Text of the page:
On the pro side, Canadian officials are making the case that transporting their dirty oil across the Great Plains is safer than pumping oil out of the Gulf, since pipeline leaks would be "easier to detect and control." Now you might look at the 5,000 to 100,000 barrels of oil burbling out of the wrecked BP well each day, then look at the eventual 590,000 barrels of oil that will blast across East River each day in the Keystone pipeline each day, and think, "Holy crap!" But I can see the Canadians' point: if the Keystone pipeline were to explode near Britton or Carthage, TransCanada could probably shut down the flow at the last good pump station up-pipe. We wouldn't have oil pouring out for a whole month. We wouldn't end up with a ten-county oil slick like that depicted in Scott Meyer's nonetheless informative graphic in The Post yesterday.
On the con side, the BP explosion and spill highlight the need for stronger safety oversight over petroleum extraction and transport... and make TransCanada's requests for less safety and oversight look really, really bad. TransCanada wants to use thinner pipe on Keystone XL, just as it did on Keystone.
But Cesar de Leon, a former deputy administrator of the pipeline and safety administration who is now an independent pipeline safety engineer, said the thinner standard is appropriate only if pipelines are being aggressively monitored for deterioration. Although the safety administration required such monitoring in the Keystone permits, it “didn’t have the people to monitor compliance,” he said.
In a report in March on the agency’s broader permitting practices, the Transportation Department’s inspector general found that, in many cases, the agency had failed to check the safety records of permit applicants and had not checked to verify that permit terms were being followed.
Officials of the safety administration did not respond to interview requests. But in written testimony to a House committee in April, the agency’s new administrator, Cynthia L. Quarterman, acknowledged problems and promised to improve. “As you know,” she said, “we inherited a program that suffered from almost a decade of neglect and was seriously adrift.”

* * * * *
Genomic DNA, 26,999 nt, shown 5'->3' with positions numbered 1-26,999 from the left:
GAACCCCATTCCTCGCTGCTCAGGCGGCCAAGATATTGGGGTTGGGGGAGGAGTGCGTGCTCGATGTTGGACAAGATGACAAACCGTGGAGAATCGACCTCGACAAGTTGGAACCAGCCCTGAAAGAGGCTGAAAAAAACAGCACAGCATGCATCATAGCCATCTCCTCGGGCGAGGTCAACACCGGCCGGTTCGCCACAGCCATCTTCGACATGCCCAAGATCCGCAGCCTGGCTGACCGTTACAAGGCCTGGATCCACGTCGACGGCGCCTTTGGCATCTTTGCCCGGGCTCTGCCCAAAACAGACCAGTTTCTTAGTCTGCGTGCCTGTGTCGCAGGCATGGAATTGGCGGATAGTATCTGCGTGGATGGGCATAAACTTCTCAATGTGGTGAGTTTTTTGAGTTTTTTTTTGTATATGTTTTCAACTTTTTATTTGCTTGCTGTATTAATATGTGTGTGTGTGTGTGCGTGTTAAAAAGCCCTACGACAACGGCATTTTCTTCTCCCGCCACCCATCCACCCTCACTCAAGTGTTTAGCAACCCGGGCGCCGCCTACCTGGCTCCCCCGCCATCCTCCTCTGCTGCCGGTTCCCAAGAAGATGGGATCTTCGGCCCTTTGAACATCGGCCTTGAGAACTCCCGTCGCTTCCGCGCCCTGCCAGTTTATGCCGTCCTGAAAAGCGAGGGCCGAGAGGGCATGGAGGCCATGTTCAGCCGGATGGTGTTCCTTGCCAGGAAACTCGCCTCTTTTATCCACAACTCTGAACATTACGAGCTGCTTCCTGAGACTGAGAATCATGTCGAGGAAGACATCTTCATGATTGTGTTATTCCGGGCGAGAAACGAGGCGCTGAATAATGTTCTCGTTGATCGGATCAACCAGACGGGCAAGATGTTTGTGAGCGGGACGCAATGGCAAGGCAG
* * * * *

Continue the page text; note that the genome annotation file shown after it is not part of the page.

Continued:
Senator Jon Tester, Democrat of Montana, said the whole situation was alarmingly reminiscent of the permit waivers that were routinely granted to offshore oil wells, including the BP well leaking in the gulf. “I think it is incumbent on myself as a policy maker to say ‘hold it,’ ” Mr. Tester said [Clifford Krauss and Elisabeth Rosenthal, "Reliance on Oil Sands Grows Despite Environmental Risks," New York Times, 2010.05.18].
Senator Jon Tester can connect the dots between Gulf oil rigs and the big pipeline that will run across his state. Why don't we hear that dot-connecting from South Dakota's Congressional delegation?
There are all sorts of reasons we should tell TransCanada to take a hike (bad business case, unneighborly behavior, genocide...). But if Keystone XL is inevitable and even preferable to oil from the sheiks and Chavez, we should at least learn our lessons about safety and regulation from the catastrophe off the Louisiana coast.